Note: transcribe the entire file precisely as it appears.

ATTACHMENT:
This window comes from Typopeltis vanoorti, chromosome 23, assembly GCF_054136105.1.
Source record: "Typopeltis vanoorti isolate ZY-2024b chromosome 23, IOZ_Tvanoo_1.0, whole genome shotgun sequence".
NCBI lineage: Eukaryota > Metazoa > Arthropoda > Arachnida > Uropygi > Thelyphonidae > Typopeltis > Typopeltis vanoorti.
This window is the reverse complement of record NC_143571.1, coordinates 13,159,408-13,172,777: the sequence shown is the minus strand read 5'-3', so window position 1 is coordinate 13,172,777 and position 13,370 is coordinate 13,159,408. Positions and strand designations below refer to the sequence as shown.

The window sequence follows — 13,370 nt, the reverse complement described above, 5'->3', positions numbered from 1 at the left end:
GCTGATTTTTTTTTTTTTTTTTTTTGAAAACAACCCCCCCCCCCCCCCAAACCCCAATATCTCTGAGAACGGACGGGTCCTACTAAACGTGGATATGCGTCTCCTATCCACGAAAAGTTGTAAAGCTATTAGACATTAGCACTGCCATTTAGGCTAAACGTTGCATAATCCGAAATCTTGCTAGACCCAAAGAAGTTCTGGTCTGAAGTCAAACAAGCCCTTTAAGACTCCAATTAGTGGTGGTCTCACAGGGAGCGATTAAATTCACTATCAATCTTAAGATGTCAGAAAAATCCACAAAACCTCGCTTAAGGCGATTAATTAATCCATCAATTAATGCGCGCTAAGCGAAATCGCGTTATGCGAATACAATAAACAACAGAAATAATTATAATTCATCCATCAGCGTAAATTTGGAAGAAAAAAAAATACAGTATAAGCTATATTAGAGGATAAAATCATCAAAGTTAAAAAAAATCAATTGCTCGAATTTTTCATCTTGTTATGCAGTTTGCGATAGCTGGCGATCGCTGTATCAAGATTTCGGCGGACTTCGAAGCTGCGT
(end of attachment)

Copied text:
This window comes from Typopeltis vanoorti, chromosome 23, assembly GCF_054136105.1.
Source record: "Typopeltis vanoorti isolate ZY-2024b chromosome 23, IOZ_Tvanoo_1.0, whole genome shotgun sequence".
NCBI lineage: Eukaryota > Metazoa > Arthropoda > Arachnida > Uropygi > Thelyphonidae > Typopeltis > Typopeltis vanoorti.
This window is the reverse complement of record NC_143571.1, coordinates 13,159,408-13,172,777: the sequence shown is the minus strand read 5'-3', so window position 1 is coordinate 13,172,777 and position 13,370 is coordinate 13,159,408. Positions and strand designations below refer to the sequence as shown.

The window sequence follows — 13,370 nt, the reverse complement described above, 5'->3', positions numbered from 1 at the left end:
GCTGATTTTTTTTTTTTTTTTTTTTGAAAACAACCCCCCCCCCCCCCCAAACCCCAATATCTCTGAGAACGGACGGGTCCTACTAAACGTGGATATGCGTCTCCTATCCACGAAAAGTTGTAAAGCTATTAGACATTAGCACTGCCATTTAGGCTAAACGTTGCATAATCCGAAATCTTGCTAGACCCAAAGAAGTTCTGGTCTGAAGTCAAACAAGCCCTTTAAGACTCCAATTAGTGGTGGTCTCACAGGGAGCGATTAAATTCACTATCAATCTTAAGATGTCAGAAAAATCCACAAAACCTCGCTTAAGGCGATTAATTAATCCATCAATTAATGCGCGCTAAGCGAAATCGCGTTATGCGAATACAATAAACAACAGAAATAATTATAATTCATCCATCAGCGTAAATTTGGAAGAAAAAAAAATACAGTATAAGCTATATTAGAGGATAAAATCATCAAAGTTAAAAAAAATCAATTGCTCGAATTTTTCATCTTGTTATGCAGTTTGCGATAGCTGGCGATCGCTGTATCAAGATTTCGGCGGACTTCGAAGCTGCGT